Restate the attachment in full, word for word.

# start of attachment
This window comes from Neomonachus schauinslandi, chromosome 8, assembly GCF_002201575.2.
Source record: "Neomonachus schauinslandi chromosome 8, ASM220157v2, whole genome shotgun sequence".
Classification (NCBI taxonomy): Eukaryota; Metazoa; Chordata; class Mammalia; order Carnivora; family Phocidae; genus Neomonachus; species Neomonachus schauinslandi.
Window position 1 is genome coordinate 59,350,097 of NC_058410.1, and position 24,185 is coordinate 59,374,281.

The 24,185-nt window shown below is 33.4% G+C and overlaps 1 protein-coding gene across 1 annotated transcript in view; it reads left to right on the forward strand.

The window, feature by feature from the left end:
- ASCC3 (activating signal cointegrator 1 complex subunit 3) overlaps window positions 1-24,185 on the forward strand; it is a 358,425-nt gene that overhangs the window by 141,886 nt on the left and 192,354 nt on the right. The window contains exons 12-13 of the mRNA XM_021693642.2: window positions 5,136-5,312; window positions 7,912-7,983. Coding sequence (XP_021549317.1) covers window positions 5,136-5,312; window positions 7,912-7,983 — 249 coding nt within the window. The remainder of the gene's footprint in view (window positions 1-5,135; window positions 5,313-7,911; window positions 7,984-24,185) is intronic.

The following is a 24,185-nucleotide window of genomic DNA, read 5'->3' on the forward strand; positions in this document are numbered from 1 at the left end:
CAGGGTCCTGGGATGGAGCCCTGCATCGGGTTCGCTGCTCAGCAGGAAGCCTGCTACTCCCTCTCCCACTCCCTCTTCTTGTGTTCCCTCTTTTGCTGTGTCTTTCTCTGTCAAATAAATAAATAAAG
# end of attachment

This window comes from Neomonachus schauinslandi, chromosome 8, assembly GCF_002201575.2.
Source record: "Neomonachus schauinslandi chromosome 8, ASM220157v2, whole genome shotgun sequence".
Classification (NCBI taxonomy): Eukaryota; Metazoa; Chordata; class Mammalia; order Carnivora; family Phocidae; genus Neomonachus; species Neomonachus schauinslandi.
Window position 1 is genome coordinate 59,350,097 of NC_058410.1, and position 24,185 is coordinate 59,374,281.

The 24,185-nt window shown below is 33.4% G+C and overlaps 1 protein-coding gene across 1 annotated transcript in view; it reads left to right on the forward strand.

The window, feature by feature from the left end:
- ASCC3 (activating signal cointegrator 1 complex subunit 3) overlaps window positions 1-24,185 on the forward strand; it is a 358,425-nt gene that overhangs the window by 141,886 nt on the left and 192,354 nt on the right. The window contains exons 12-13 of the mRNA XM_021693642.2: window positions 5,136-5,312; window positions 7,912-7,983. Coding sequence (XP_021549317.1) covers window positions 5,136-5,312; window positions 7,912-7,983 — 249 coding nt within the window. The remainder of the gene's footprint in view (window positions 1-5,135; window positions 5,313-7,911; window positions 7,984-24,185) is intronic.

The following is a 24,185-nucleotide window of genomic DNA, read 5'->3' on the forward strand; positions in this document are numbered from 1 at the left end:
CAGGGTCCTGGGATGGAGCCCTGCATCGGGTTCGCTGCTCAGCAGGAAGCCTGCTACTCCCTCTCCCACTCCCTCTTCTTGTGTTCCCTCTTTTGCTGTGTCTTTCTCTGTCAAATAAATAAATAAAG